Wander until after sundown. Reluctantly admit that there is no light left. Wait for the number 20 bus. Watch it skip your stop as you slouch against the bus shelter. Wait for the next one. Catch it. Feel tired.


Come back tomorrow.


I feel lucky to have helped create these photographs. They are, in each case, the result of a human interaction between strangers. I made every effort to allow that interaction to be an interaction of equals, and as far as possible to use the camera as a simple tool, recording something – isolating it – without altering it.

Far more than any technical concerns, I would say my main work here was openness: connecting with strangers, being comfortable in unfamiliar situations. I was impressed by, and remain grateful for, how easily so many whom I photographed related to me. As humans we can become caught in cycles, in social patterns. We limit ourselves to interactions and communications which are already familiar. We miss opportunities to connect, favouring the practiced; “Howareyou?” “FineHowareyou?” When we face change or uncertainty, we can become open to new possibilities; suddenly “How are you?” means “How are you?” again. In times of great uncertainty we can forget about our facades and communicate more wholly with others, strangers included. The people whom I met on the East Side helped challenge my facades.

My sincere thanks go to the sixty-plus people who I photographed on these streets in May.

It is my hope that each individual pictured here will enjoy her photograph.

-david parsons
21 July, 2007

I almost hate to do this.

Saturday, July 7th, 2007

Ladies and Gentlemen, we interrupt our regular programming to bring you this important message. Due to continuing verbal threats which have been both unsportsmanlike and bordering on grammatically incoherent, straight from the darkroom regrets to announce the following escalation in severity of the ongoing “spat” between David P. Ball and David Parsons.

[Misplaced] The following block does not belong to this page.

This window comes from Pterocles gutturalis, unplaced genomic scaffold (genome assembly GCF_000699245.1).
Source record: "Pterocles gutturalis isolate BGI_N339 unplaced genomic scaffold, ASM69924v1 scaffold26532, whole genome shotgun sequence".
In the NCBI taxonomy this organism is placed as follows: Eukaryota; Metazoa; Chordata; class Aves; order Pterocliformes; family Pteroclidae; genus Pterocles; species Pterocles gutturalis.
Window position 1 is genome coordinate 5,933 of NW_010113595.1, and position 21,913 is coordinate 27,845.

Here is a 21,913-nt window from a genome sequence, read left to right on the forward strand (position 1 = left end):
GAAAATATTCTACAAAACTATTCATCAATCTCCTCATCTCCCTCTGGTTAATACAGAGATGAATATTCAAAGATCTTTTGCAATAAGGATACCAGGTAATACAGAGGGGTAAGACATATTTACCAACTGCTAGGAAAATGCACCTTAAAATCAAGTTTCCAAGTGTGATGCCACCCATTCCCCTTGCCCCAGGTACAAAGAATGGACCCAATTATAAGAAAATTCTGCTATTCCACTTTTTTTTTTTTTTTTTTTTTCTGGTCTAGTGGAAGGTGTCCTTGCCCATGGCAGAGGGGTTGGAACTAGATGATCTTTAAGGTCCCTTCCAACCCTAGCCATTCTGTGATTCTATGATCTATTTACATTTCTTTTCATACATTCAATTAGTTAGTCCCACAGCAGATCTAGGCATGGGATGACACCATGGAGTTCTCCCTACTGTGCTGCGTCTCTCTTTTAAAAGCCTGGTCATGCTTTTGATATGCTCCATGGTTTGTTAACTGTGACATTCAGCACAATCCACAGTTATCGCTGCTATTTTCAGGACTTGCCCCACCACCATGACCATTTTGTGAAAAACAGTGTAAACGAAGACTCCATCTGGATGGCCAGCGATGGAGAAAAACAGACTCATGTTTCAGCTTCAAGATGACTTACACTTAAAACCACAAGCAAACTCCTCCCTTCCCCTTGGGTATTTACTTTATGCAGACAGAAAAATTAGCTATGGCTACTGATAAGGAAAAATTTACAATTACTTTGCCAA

I hoped it wouldn’t have to come to this David, but you leave me no choice. Following is a visual metaphor; my own stepping-to-the-plate of this toe-to-toe webslinging.

David Ball vs. David Parsons: Mullet vs. Style

I have been bold, David, and I risk grave offense, but such are the choices we make — and live with — in the fast paced world of self-portraits and -haircuts; both with the aid of the bathroom mirror.

As you may recall, the last mullet I had was in solidarity with you as you faced the bombing of Beirut. I maintained that mullet, nurtured that mullet, and allowed it to flourish until the day I saw you safely return to Toronto. And just as that mullet was a symbol through which I stood with you, so, I fear, this one is a symbol by which I stand alone.

Do you see the style, the fashion-sense with which we are each represented here. One, you, old-school; stuck in the past; living a sweaty-hockey-equipment-rotting-in-the-basement, Stanley-Cup-a-million-miles-away dream; full of sound and fury, signifying nothing. One, me, living into the future; Michael J. Fox sneakers fresh from the DeLorean; opening tin-cans of bald-eagle caviar soufflé with the push of a soft-touch button; self-portrait-with-Stanley-Cup resting on the Brazilian rosewood mantle. Your haircut says, “Can I borrow a No. 2B pencil for my science test?” David, and mine says, “I just got back from DisneyLand.”

You: David Hasselhoff.
Me: David Beckham.

I trust that I make myself clear.

The gauntlet has been cast down, David. Please make your response, and I will post it here.

Godspeed dear brother.

For a brief history of the ongoing conflict, please see the following post and subsequent comment.